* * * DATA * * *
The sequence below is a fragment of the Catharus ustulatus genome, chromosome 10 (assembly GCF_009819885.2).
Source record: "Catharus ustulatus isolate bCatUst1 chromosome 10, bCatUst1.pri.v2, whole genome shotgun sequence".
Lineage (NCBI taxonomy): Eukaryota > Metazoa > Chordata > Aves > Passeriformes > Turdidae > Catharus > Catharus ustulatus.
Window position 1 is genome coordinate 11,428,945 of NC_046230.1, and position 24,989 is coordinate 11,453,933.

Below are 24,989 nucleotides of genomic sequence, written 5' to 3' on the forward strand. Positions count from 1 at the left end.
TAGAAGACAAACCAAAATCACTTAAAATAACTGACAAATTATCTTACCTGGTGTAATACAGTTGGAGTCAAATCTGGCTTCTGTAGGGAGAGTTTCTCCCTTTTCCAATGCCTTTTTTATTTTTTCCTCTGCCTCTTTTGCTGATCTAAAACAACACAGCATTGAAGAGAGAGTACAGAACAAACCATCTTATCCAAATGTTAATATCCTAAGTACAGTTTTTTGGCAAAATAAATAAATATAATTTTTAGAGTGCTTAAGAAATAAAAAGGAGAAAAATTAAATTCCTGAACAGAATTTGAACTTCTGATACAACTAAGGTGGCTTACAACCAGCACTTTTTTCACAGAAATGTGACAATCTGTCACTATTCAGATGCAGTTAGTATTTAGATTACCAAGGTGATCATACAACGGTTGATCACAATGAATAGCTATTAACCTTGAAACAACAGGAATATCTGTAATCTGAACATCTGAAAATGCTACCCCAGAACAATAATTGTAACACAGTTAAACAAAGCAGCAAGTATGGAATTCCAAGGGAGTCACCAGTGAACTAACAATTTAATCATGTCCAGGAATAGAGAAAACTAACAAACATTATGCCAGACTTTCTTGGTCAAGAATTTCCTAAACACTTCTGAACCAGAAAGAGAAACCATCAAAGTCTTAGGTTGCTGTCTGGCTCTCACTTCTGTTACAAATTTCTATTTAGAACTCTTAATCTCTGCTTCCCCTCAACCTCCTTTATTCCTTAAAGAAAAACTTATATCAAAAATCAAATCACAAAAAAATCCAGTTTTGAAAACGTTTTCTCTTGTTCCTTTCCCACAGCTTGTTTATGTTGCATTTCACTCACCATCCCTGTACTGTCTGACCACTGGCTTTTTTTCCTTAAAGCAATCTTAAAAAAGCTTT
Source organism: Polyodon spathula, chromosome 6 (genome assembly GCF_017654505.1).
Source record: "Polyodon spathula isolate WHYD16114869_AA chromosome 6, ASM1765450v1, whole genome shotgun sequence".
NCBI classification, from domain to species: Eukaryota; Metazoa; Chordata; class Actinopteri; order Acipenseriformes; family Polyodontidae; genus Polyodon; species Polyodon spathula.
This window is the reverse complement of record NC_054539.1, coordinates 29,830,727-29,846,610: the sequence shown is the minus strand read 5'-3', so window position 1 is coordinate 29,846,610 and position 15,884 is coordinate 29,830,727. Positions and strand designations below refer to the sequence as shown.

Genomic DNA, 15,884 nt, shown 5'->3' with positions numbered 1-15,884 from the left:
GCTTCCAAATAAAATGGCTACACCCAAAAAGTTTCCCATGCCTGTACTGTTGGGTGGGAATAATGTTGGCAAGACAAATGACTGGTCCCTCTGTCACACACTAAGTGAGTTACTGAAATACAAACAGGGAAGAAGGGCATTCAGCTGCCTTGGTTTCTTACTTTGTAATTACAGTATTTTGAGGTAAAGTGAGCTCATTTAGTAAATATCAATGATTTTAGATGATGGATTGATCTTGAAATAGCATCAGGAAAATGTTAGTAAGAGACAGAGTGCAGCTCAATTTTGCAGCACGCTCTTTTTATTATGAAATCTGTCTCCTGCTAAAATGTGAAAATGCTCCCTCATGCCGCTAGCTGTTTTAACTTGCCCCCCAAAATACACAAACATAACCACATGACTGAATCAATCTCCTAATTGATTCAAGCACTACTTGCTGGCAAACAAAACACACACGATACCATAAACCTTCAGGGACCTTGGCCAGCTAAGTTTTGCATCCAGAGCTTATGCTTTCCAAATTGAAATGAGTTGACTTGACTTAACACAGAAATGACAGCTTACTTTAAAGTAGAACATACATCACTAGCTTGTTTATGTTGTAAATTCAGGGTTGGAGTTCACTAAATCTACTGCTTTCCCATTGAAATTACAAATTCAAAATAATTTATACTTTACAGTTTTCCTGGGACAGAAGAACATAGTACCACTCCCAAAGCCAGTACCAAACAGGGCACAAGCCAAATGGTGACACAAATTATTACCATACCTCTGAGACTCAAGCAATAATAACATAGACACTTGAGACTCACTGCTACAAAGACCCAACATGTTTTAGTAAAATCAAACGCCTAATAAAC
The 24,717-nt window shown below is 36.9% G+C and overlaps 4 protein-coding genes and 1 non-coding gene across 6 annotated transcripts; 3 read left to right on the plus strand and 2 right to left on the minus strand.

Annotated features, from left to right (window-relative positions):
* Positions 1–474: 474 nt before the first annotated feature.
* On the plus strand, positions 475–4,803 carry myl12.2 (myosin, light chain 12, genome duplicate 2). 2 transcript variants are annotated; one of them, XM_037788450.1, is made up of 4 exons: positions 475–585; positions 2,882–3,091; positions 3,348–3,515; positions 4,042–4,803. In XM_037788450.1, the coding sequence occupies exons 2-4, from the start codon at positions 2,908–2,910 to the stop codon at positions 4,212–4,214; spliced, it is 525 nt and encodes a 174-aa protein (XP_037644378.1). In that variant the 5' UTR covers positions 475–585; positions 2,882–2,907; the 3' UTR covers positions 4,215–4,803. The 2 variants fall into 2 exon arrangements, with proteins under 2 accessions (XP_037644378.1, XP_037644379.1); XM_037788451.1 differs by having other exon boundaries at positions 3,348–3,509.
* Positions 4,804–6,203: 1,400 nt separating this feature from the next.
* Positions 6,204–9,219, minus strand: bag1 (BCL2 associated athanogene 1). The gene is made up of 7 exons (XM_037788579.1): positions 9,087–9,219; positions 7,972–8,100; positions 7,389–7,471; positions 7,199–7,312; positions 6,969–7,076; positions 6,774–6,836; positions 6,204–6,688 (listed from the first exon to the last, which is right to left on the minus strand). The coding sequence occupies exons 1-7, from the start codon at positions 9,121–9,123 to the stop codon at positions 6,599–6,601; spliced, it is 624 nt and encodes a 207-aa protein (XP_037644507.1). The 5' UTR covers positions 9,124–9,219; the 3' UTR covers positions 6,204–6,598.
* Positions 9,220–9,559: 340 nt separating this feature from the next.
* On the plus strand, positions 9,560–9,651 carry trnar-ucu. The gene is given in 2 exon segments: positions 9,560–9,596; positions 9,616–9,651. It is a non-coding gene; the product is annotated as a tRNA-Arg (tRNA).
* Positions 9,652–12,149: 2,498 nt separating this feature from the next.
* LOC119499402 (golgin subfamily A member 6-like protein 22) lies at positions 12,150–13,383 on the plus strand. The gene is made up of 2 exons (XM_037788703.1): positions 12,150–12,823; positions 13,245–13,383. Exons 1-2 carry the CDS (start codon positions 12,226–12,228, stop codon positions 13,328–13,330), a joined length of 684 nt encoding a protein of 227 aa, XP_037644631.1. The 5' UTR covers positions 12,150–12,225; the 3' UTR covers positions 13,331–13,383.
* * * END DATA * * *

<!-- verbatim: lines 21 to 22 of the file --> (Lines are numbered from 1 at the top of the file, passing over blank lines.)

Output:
* Positions 9,652–12,149: 2,498 nt separating this feature from the next.
* LOC119499402 (golgin subfamily A member 6-like protein 22) lies at positions 12,150–13,383 on the plus strand. The gene is made up of 2 exons (XM_037788703.1): positions 12,150–12,823; positions 13,245–13,383. Exons 1-2 carry the CDS (start codon positions 12,226–12,228, stop codon positions 13,328–13,330), a joined length of 684 nt encoding a protein of 227 aa, XP_037644631.1. The 5' UTR covers positions 12,150–12,225; the 3' UTR covers positions 13,331–13,383.